What Is MOA, And Why Is It Useful?
Hang around gun owners, especially rifle owners, long enough and you’ll hear the term “MOA” (pronounced “EmOhAy”) tossed around repeatedly. MOA is a very flexible term. It can describe how accurate a gun is (“It’s a sub-MOA tack driver!”), the style of reticle in an optic, or how your rounds land on your target. However, many gun owners don’t know what MOA is really all about or how it applies to their ability to hit the target.
First off, let’s define the term. Anyone who’s picked up a protractor in grade school or measured angles on a jobsite knows that there are 360 degrees in a circle. However, each of those degrees can be broken down into smaller units of measurements for even more precise results. A degree can be split into 60 minutes when you need to define an angle more precisely. And yes, you guessed it, a minute of angle can be further broken down into 60 seconds of angle. We’re just concerned about minutes of angle, though, because those smaller measurements are rarely used on the range.
Here’s Your Angle On This
To recap, a minute of angle is a unit of angular measurement. Where a minute of angle becomes useful for shooters is how it interacts with the linear measurements of yards and inches.
For instance, at 100 yards, the gap between the two lines (or more specifically, rays) of one minute of angle is just over 1 inch across. Armed with this knowledge, we can now use the math behind the minute of angle along with the size of our target and the adjustment dials on our optics to adjust where our rounds land on target with great precision.
As we said before, one minute of angle is approximately one inch across at 100 yards. That gap scales up and down with the distance from the gun to the target. For instance, at 50 yards, the distance between the two rays in one MOA is just over ½ inch across. At 400 yards, that distance is a bit over 4 inches. Now all of sudden, we can look at the target, look at where we were aiming, and know exactly what adjustments we need to make in order to get on target.
The Target Is Speaking To You
Take a look at the black target on the right. It is from a recent range session where I sighted in a new rifle. Each grid square on the target is one inch across. The group above the target was shot from a distance of 100 yards using a scope that has ¼ MOA adjustments. Knowing this, how many clicks, in what direction, will be needed to bring the shots on target?
Going off the center of the three-shot group, I read it as 10 (or 11) clicks down, and 2 clicks to the right. (Remember, we move the crosshairs of an optic in the direction we want the bullets to land on the target).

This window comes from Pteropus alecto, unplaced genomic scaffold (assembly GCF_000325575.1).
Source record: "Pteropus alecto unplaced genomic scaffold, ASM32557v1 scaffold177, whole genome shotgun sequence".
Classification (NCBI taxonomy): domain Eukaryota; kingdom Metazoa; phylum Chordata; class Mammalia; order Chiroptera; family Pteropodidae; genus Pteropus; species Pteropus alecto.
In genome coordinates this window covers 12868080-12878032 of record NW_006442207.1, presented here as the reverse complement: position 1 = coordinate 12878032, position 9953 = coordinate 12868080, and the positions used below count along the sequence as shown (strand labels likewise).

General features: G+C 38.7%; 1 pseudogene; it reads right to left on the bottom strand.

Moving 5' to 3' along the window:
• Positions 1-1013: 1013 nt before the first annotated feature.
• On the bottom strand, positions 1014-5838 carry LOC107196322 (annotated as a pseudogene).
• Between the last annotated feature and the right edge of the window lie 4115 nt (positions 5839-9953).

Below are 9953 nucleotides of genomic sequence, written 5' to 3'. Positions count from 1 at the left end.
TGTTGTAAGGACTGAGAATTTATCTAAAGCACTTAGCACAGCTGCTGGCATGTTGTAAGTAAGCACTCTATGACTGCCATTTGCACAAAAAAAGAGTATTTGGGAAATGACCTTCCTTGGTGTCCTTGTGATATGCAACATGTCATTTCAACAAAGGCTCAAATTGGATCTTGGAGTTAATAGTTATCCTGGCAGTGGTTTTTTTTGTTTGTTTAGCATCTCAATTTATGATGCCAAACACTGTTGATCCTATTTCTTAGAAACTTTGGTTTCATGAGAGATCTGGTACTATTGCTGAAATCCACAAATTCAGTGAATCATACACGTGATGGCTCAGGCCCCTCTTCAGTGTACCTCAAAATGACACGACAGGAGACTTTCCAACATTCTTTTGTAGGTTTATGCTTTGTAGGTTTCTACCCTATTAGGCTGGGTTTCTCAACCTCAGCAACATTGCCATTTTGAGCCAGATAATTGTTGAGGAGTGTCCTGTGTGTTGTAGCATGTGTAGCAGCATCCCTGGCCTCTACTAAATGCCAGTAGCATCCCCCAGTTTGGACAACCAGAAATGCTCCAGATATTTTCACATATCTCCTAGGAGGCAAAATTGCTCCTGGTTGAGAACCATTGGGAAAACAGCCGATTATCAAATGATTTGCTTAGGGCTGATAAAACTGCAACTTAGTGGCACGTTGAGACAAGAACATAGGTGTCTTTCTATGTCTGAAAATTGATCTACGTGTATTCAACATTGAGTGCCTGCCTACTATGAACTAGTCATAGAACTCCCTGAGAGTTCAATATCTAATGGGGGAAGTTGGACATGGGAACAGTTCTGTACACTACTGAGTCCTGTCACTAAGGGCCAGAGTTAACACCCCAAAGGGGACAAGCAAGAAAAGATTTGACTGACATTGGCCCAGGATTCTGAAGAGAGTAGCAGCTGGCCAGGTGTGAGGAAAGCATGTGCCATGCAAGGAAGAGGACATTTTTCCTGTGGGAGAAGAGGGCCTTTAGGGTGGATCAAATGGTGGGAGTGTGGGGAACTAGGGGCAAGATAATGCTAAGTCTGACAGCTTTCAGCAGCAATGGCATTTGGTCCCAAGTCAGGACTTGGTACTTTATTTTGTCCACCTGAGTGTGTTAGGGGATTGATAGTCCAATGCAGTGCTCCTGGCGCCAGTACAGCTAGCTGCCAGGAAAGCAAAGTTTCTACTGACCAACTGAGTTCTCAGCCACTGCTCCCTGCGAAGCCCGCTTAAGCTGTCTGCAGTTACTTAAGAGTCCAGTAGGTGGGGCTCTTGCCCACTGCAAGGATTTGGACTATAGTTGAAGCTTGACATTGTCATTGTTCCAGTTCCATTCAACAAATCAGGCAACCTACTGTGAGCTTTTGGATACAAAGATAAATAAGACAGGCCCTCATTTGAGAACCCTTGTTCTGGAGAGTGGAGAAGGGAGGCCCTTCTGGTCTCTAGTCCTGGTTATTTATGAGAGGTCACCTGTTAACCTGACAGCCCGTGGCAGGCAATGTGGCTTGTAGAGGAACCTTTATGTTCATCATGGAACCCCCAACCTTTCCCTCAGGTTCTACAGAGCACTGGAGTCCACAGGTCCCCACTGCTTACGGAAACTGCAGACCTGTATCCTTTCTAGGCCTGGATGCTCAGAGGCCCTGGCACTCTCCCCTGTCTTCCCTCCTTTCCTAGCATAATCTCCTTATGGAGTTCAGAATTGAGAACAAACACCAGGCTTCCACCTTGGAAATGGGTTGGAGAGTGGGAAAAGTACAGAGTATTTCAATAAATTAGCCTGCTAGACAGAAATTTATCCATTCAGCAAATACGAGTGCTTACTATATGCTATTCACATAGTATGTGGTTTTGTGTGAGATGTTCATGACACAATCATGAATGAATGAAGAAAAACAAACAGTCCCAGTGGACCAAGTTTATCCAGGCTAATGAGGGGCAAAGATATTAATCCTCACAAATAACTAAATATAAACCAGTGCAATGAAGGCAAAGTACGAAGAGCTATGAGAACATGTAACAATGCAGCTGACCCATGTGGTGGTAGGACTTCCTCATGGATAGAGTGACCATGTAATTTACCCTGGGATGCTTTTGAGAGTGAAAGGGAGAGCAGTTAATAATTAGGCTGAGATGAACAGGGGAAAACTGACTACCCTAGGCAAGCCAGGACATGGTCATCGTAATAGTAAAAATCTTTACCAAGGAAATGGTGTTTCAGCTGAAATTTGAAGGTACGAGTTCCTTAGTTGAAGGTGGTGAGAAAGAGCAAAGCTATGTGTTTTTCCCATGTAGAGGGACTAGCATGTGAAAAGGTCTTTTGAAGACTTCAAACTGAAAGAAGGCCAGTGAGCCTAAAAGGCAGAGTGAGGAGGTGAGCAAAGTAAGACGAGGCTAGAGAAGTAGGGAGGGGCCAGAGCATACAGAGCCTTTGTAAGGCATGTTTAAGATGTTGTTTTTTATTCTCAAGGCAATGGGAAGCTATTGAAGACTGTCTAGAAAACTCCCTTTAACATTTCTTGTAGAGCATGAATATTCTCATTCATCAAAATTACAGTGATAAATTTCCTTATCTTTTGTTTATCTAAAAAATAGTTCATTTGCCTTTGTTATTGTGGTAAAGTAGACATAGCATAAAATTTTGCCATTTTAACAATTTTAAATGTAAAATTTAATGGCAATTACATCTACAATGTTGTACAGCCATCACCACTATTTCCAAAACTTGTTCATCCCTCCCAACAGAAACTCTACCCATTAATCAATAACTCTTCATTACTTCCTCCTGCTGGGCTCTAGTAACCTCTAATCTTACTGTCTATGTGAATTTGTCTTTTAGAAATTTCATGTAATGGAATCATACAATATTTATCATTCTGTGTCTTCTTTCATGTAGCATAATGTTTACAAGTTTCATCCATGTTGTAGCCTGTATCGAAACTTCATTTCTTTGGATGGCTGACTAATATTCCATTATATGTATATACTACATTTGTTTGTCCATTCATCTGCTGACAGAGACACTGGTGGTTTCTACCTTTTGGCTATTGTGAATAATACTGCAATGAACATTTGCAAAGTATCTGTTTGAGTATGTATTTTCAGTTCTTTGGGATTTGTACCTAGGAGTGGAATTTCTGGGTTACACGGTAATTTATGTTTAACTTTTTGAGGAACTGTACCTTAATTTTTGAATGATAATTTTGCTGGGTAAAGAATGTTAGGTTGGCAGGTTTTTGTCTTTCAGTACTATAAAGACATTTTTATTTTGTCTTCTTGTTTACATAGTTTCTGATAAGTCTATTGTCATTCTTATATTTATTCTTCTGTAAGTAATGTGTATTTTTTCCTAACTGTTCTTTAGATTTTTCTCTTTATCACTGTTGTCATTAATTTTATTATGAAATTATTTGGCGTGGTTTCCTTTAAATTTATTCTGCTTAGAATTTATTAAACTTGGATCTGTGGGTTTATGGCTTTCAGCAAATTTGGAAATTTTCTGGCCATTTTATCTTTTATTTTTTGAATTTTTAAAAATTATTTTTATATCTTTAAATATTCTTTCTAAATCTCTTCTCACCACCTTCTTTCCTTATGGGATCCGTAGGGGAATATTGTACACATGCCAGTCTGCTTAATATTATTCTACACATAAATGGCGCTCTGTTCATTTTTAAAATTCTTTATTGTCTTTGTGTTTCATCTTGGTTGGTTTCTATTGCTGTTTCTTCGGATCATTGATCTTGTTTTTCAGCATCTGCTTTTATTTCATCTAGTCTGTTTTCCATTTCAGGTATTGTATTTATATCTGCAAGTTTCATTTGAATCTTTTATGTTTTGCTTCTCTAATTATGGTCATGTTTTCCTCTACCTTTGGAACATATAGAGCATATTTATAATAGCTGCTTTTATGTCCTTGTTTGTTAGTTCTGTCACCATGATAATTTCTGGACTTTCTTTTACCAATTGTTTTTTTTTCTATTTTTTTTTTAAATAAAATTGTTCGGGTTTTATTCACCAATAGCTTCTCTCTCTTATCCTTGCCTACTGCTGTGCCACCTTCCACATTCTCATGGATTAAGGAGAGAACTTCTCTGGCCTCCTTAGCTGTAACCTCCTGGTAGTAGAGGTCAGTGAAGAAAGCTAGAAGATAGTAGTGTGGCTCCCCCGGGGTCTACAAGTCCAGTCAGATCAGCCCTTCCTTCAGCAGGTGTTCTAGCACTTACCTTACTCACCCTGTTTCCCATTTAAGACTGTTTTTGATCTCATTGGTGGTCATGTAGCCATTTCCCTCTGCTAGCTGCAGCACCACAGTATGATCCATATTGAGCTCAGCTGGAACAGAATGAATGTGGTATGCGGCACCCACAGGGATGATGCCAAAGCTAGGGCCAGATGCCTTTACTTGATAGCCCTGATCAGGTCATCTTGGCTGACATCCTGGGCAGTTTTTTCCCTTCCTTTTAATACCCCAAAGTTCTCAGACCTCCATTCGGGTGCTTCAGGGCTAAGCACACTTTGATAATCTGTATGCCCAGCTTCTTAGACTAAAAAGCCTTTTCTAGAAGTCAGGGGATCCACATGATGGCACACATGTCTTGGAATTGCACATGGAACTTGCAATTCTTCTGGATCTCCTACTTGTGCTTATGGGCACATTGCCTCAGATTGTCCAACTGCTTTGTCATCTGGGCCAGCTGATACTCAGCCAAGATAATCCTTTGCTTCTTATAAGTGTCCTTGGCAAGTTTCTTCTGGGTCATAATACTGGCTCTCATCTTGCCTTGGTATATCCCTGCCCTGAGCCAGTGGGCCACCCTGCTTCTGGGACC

What if that target was set at 200 yards, though? We know that every four clicks of our scope adjustment dial moves the bullet 1 MOA on the target, and that translates to one inch on the target at 100 yards. At 200 yards, though, four clicks of the dial (or 1 MOA) would move the rounds two inches on the target. Therefore, at 200 yards, 5 clicks down and 1 click to the right would be enough to get your rounds where they should be on the target. At 50 yards, the reverse is true. At that distance, 1 MOA is equal to ½ inch movement on the target, so all your clicks need to be doubled.
Scope It Out
Minute of angle measurements can also be found inside a scope, especially those used in precision long-range rifle shooting. A reticle that has MOA markings on it can be used to quickly adjust where your rounds are landing on target, without adjusting your dials. If we look at the white target on the left, we can see that our group landed low and left on the target. Those squares are one inch across, so I know that if I were shooting at a distance of 100 yards, I’d have to adjust my aim point in my reticle by 3 MOA up and 2 MOA to the right. At 400 yards, though, both those movements would be less than one MOA. As most reticles don’t offer sub-MOA markings, I’d be better off adjusting my shots by using the dials on my scope rather than the markings on my reticle.
What is “Sub MOA,” and does it really matter?
Speaking of which, you may hear a rifle being described as a “sub-MOA gun.” This usually means it can shoot groups less than one inch at 100 yards (1 MOA is one inch at 100 yards, remember?). This is pretty extraordinary accuracy. A sub-MOA gun should do well for you in competition or when extreme precision is a priority.
The question is, though, are you a sub-MOA shooter? Can you make a precision rifle perform at its peak? The answer to this question for most gun owners, based on what I’ve seen at public ranges across the country, is “no.”
Guns are a reflection of the skill of the user. No amount of hardware will make up for bad marksmanship. Do you want better groups on paper and better hits at long range? Become a better shooter. Take an Appleseed class or a similar rifle marksmanship program. Spend time on the range analyzing what is working for you and your rifle, but more importantly, what isn’t working.
Make Math Work For You
Knowing what MOA is and making it work for you can radically affect your skill with a rifle. It can unlock some of the mysteries of rifle marksmanship and let you make shots you couldn’t make before. Learning the practical math of working the minutes of angle and how it translates onto your target at various distances will make you a better shooter and save you time and ammo on your next range trip.